Monday, June 3, 2024

Open Wide!

Psalm 81:1-10

Many of you might remember feeding a very young child their beginner meals of soft foods, foods like oatmeal, applesauce, and pureed vegetables.  As you would bring the spoon to their mouth, perhaps you said something like “Open up!”  Often that would work, and the little one would open their mouth.  However, we all know times when they wouldn’t open their mouth, and food might land anywhere.  As adults, we know that the food is good for them, but fussy little children often won’t cooperate.  Our Heavenly Father also asks us, His children to open up, so that He can provide good things to us.  We find that in our Psalm selection for this week from the Lectionary of the Book of Common Prayer.

Our psalm is listed as being one of the psalms of Asaph.  Asaph was from the tribe of Levi, and was one of the guild of musicians in the first Temple, beginning during the reign of King David, and continuing through the reign of King Solomon.  Over the years, other Temple singers and musicians came to be known as Asaphites.  Right at the start of this psalm, Asaph calls upon the people to sing and make a joyful shout to the Lord, to sing out songs while making pleasant music, all in praise of the Lord (vs. 1-2).  That would be natural for him, as after all, he was a lead Temple musician.

Just about everybody likes some type of music.  Good music can help lift our spirits when we listen to some of our favorite pieces.  Psychiatrists will sometimes recommend their patients to have music therapy, where music is worked into their therapy treatment to help lift depression and other mental illnesses.  In a similar manner, music helps lift a person’s thoughts and emotions to God.  Through music we can reflect on our needs and shortcomings, as well as celebrate God’s greatness.

What is one thing that we can sing to the Lord about?  Asaph reminds us that when we call to God in our troubles, He answers us, and delivers us from them (vs. 7).  The psalmist looked back at the history of God’s people, and recalled in a very subtle way a couple of specific times when they were in trouble and the Lord answered.  One was when He delivered them from the hands of the Egyptians when they crossed the Red Sea.  Shortly after that the Lord led them to Mt. Sinai where He came down to Moses in the midst of clouds, lightning, and thunder, that “secret place of thunder”.  A short time later the people of Israel tempted God, while complaining and whining about their provisions at His hands at a place called Meribah.  It was there that they drove Moses to sin by causing him to disobey the Lord’s commands.   The word “Meribah” means strife or contention.  Even when we fail God and fall into sin, when we repent and turn back to Him again, He will hear, answer, and deliver us.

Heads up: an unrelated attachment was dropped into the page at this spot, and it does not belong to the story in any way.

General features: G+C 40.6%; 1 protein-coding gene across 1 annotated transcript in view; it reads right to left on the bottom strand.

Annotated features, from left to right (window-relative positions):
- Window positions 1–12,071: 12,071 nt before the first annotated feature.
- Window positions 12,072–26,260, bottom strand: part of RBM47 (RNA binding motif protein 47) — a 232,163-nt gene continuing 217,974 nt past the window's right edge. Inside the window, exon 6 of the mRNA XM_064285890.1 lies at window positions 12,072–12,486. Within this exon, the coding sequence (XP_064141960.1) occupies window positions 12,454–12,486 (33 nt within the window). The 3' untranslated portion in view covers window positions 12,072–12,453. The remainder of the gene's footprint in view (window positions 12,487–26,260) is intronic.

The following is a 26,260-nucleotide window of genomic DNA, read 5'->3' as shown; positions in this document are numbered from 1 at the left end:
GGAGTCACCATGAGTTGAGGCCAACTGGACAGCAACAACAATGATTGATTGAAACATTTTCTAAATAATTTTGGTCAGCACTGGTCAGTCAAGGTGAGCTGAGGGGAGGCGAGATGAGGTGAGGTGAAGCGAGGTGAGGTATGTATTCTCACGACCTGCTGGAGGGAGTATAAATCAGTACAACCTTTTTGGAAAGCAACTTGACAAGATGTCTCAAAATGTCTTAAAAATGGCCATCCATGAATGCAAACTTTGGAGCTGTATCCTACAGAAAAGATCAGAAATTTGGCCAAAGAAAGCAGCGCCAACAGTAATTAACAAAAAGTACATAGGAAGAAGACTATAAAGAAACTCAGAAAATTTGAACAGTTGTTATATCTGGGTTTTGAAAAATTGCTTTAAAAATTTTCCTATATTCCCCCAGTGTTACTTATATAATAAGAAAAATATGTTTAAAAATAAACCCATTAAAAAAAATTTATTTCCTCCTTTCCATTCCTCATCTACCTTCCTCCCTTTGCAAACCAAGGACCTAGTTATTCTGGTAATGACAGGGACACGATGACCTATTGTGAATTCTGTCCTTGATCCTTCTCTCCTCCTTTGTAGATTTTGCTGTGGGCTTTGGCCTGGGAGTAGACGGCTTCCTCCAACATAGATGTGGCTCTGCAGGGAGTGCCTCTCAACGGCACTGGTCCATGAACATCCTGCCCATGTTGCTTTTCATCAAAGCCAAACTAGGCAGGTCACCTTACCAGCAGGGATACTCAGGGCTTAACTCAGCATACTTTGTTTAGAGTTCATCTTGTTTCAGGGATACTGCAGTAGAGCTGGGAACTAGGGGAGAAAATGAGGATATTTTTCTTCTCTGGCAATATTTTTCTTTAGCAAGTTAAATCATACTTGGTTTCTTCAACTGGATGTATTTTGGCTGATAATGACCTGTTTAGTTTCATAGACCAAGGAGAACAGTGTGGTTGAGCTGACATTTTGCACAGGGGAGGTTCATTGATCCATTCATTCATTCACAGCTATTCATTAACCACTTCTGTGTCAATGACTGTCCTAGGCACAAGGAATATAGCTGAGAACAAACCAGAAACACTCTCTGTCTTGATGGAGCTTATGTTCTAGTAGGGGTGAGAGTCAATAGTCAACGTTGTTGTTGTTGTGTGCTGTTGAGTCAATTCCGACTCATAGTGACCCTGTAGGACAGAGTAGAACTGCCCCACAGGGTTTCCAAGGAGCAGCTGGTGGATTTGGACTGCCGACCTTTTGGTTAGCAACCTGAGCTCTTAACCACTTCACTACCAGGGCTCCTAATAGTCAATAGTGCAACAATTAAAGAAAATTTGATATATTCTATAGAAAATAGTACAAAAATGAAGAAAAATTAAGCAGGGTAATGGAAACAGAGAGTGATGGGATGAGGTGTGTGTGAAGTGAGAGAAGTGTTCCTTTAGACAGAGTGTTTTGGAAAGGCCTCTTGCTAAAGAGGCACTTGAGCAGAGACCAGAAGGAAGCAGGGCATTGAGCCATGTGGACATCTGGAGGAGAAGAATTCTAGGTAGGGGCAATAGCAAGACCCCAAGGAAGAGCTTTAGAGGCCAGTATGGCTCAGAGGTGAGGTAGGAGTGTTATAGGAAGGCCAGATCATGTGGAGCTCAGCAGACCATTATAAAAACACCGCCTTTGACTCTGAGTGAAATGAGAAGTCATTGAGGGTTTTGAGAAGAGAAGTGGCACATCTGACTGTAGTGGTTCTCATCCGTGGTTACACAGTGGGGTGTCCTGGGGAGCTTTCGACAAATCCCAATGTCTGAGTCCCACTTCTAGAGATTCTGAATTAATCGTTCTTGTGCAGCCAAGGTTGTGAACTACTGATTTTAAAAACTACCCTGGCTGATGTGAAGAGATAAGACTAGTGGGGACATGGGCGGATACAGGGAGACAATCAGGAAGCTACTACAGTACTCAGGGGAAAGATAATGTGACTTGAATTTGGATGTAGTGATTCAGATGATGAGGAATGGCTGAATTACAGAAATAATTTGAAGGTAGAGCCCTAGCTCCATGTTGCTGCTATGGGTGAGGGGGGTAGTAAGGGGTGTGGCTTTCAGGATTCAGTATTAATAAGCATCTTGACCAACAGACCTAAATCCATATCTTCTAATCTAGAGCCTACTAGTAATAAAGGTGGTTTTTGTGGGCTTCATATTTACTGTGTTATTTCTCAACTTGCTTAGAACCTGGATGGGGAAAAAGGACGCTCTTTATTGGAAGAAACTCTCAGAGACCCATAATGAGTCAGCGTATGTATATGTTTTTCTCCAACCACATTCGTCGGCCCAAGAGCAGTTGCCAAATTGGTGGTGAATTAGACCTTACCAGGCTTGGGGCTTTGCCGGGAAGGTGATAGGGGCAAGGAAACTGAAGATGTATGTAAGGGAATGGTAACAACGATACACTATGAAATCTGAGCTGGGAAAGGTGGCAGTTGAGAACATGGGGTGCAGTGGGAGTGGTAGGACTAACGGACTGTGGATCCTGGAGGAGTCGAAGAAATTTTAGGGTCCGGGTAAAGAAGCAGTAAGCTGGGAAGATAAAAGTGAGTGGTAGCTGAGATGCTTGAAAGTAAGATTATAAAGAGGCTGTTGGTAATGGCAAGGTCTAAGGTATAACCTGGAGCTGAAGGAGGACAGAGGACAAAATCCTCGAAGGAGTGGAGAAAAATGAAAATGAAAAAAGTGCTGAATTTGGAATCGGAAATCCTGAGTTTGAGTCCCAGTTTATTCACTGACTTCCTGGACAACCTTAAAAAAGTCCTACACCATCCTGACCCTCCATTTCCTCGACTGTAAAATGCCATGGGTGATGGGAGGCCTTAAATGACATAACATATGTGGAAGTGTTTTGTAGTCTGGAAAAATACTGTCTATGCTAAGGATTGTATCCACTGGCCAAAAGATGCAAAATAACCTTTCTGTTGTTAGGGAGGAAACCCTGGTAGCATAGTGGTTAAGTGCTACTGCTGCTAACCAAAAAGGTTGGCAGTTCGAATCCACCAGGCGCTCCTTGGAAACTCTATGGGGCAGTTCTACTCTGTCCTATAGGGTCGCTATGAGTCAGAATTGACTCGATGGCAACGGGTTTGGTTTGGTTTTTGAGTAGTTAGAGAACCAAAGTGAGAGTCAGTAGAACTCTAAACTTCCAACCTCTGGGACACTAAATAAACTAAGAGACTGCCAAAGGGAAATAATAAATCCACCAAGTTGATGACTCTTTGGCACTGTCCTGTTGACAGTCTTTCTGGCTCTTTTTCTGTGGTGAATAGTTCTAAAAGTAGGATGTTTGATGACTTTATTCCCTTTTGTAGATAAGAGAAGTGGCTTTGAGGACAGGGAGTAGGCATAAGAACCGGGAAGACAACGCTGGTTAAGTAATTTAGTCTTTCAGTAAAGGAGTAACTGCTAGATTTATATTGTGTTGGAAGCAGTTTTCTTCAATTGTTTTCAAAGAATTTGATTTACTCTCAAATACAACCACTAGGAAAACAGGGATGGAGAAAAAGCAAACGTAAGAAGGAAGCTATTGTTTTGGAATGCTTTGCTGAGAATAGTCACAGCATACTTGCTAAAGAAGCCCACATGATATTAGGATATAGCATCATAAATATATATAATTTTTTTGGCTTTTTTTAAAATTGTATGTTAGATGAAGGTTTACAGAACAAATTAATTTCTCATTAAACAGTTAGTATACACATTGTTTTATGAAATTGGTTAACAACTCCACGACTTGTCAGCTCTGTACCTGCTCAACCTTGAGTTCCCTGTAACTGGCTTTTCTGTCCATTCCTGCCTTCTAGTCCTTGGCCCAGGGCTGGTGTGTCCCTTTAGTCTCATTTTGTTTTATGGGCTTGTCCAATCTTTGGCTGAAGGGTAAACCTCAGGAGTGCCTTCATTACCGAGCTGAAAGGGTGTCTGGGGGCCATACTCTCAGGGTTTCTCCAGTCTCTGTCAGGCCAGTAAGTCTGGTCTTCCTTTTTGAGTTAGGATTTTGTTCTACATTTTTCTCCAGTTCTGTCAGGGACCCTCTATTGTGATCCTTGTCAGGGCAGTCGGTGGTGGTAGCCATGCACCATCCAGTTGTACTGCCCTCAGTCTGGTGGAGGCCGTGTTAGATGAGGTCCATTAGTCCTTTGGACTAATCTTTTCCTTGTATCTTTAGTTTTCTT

There is another thing that the Lord reminds us of in this psalm, and that is that He will not tolerate the worship of any foreign or pagan deity (vs. 9).  Foreign or strange gods are actually representations of demon spirits.  Anything that is not “Jesus Christ and Him crucified” and that alone and exclusively (I Corinthians 2:2), is a foreign or strange god.

As we close our Scripture from Psalm 81, we get to the part where the Lord tells His children to “Open wide” (vs. 10).  God is not stingy!  He lavishly pours out grace upon us.  God desires to bless His people beyond their imagination.  We must be trusting and willing to receive what He has to offer, just like the little toddler needs to trust that his parents are giving him something good.  We do that by submitting ourselves to God.  We are filled only when we obey His instructions.

Instead of sampling just little meager bites and portions of God’s Word, we ought to devour whole “meals” every day.  “Open wide” so that we can “taste and see” that the Lord is good (Psalm 34:8).  Every need of ours will be fulfilled if only we believe and follow Him.

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